A Place in the Chaosmos

Rhythm of life. This phrasal coinage often suggests the captured essence of a picturesque snapshot in a postcard. A slice of life insulated in each coruscating drop at a 500-frame per second rate from a rusty faucet. Every ping of the dropped liquid conjures up an association with a nostalgic moment in one’s distant past: a memorable scene from a film or tea with the beloved on the beach with the refulgent veins of a rising sun in the horizon.

The rhythm of life can in this sense be seized fragmentally in isolation, at a remove from its on-going regulated beats. In other words, it can only be felt retroactively.

This is so because one’s daily existence is punctuated not only by one’s own regulated beats but also the overwhelming cacophony of multifarious beats in one’s domain. These external dissonances don’t crescendo to a philharmonic symphony, but by nature tend to disrupt one’s own rhythm. Seen from this perspective, one can be led to say that to maintain a certain rhythm of life means to resist being drowned out or swept along by the external tsunamis of discordances. But to resist suggests that one’s internal rhythm is hermetically sealed from external intrusions. Which we know is impossible. Because for whatever rhythm that is internally built must have brushed with the wrangles of the external world.

For those of the naturalistic bend, they will say that nature always radiates her soothing emanations for ones sensible enough to receive. Therefore to accept these natural endowments, one has to purge the tinctures of discordances from one’s systems. This is rather perplexing since it suggests that these emanations are pure and indissoluble in the vortex of dissonances created by humans. This also leads to an understanding that nature’s emanations are of the harmonic propensity, of which we know is far from the truth.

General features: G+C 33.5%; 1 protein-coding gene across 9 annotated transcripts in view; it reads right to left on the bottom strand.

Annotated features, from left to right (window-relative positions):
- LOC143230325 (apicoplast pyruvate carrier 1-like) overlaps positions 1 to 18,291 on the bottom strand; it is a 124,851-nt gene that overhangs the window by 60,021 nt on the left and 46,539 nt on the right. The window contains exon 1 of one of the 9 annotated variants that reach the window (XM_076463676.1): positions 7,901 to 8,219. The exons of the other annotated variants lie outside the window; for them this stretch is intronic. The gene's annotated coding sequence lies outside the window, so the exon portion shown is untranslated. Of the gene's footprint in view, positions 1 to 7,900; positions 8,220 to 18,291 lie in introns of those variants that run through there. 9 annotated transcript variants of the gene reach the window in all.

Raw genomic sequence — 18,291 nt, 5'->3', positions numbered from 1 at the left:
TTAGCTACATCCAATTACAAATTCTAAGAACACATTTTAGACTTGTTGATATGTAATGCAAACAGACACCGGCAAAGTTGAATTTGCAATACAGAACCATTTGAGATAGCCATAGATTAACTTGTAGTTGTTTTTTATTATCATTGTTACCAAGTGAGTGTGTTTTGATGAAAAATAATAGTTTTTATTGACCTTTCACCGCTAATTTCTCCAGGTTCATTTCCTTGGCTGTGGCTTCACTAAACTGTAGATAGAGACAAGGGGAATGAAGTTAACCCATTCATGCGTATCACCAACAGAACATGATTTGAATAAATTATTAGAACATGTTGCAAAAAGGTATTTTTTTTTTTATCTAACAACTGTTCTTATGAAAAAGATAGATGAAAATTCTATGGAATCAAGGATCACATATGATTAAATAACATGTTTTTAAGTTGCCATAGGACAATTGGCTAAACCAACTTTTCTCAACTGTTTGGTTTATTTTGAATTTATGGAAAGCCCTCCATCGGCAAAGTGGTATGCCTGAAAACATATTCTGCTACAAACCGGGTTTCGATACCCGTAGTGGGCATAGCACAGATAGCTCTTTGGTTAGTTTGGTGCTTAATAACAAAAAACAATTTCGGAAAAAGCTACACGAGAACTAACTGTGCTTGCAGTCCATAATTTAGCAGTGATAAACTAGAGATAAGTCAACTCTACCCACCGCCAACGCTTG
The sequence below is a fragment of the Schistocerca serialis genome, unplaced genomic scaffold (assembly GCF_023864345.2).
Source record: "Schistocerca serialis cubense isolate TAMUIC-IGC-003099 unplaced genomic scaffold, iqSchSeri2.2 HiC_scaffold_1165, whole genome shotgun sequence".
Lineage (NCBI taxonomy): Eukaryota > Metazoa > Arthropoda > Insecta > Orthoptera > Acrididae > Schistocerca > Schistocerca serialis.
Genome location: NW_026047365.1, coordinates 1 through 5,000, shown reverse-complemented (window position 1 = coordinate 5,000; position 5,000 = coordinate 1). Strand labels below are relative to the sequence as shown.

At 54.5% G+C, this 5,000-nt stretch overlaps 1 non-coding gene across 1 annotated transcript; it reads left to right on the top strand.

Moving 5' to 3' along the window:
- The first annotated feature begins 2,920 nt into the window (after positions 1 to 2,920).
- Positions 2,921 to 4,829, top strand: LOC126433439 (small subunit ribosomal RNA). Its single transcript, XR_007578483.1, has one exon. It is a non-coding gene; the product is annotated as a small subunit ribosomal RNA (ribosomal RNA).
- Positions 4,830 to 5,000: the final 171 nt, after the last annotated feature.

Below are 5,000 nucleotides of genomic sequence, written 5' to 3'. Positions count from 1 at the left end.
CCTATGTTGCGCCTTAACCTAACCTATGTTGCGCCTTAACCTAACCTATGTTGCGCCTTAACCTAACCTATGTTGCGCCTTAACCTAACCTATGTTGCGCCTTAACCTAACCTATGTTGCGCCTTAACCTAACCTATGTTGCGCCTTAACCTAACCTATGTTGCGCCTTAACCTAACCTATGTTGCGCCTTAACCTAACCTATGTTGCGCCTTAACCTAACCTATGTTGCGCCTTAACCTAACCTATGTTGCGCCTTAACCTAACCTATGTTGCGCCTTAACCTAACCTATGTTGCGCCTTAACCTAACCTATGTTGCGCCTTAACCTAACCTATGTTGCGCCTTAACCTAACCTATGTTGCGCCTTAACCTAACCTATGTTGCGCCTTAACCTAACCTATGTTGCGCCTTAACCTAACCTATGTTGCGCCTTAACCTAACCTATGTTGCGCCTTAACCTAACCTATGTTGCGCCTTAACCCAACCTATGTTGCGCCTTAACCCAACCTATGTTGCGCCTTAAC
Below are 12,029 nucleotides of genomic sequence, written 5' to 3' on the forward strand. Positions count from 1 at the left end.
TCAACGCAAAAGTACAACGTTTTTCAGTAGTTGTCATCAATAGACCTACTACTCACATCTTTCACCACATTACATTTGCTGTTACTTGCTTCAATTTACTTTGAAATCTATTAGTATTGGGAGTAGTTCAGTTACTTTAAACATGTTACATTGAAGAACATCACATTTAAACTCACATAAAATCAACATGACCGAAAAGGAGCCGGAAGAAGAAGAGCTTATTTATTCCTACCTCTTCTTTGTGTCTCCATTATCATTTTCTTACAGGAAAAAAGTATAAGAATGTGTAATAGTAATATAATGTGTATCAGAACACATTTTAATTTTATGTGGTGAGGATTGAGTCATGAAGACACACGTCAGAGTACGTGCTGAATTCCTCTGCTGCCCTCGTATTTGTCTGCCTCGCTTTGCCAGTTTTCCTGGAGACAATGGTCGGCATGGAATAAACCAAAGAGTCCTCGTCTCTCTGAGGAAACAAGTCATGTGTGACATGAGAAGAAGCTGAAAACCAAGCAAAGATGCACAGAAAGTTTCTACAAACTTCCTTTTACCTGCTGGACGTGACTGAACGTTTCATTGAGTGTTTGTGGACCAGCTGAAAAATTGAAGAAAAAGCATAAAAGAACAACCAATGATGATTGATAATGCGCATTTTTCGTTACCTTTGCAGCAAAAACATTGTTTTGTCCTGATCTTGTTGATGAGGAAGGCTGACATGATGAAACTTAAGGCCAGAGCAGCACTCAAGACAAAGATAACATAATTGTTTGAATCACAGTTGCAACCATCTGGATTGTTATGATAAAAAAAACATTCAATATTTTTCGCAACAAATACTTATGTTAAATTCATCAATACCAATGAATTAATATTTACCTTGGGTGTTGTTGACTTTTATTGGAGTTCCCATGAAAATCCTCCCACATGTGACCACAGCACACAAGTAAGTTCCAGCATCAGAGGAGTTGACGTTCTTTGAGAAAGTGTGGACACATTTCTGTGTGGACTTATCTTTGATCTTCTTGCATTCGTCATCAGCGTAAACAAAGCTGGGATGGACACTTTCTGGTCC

Nature as most of us understand is really a two-faced androgyny, a virago (earthquakes and tsunamis) on one side and an indifferent maiden with a mysterious smile (roses with thorns and rolling meadows teeming with lethal growths and critters) on the other end. In nature there are always found forces, weak and strong, in constant dialectics for dominance. The ensuing palpable ‘rhythms’ are in consequence the jousting cries arising from an endless tussle between disparate forces. A rhythm then should be understood not as a harmony of dissonances but rather a culmination point of discordances.

Those of the go-with-the-flow belief might find that while it’s possible to go with the flow, one can hardly survive the bruising grazes and the hard knocks. Letting go in its truest sense means that one allows oneself to be gradually disseminated.

Since we can neither resist nor let go of the external fluxes, how do we then find the rhythm of life? Some would suggest the repetition of the same. Others, an endless composition of the difference. The former suggests repetition to the point of inanity, at which point the disclosed coincides momentarily with the undisclosed externality. The latter takes into the account that a rhythm arises out of the materiality of a multiplicity of dissonances. In both cases, only at specific nodal points either in conjuncture or disjuncture will one be in tune with a rhythm.

The rhythms of life are in that sense never permanently rooted in a particular pattern. They’re not always there like the mythical music of spheres that beckons us to conjoin with it. They are forged out of our reactions to the external chaos, so that we may find a place in chaosmos.

A version of this article appeared in Now Jakarta! November 2010 issue.

One thought on “A Place in the Chaosmos

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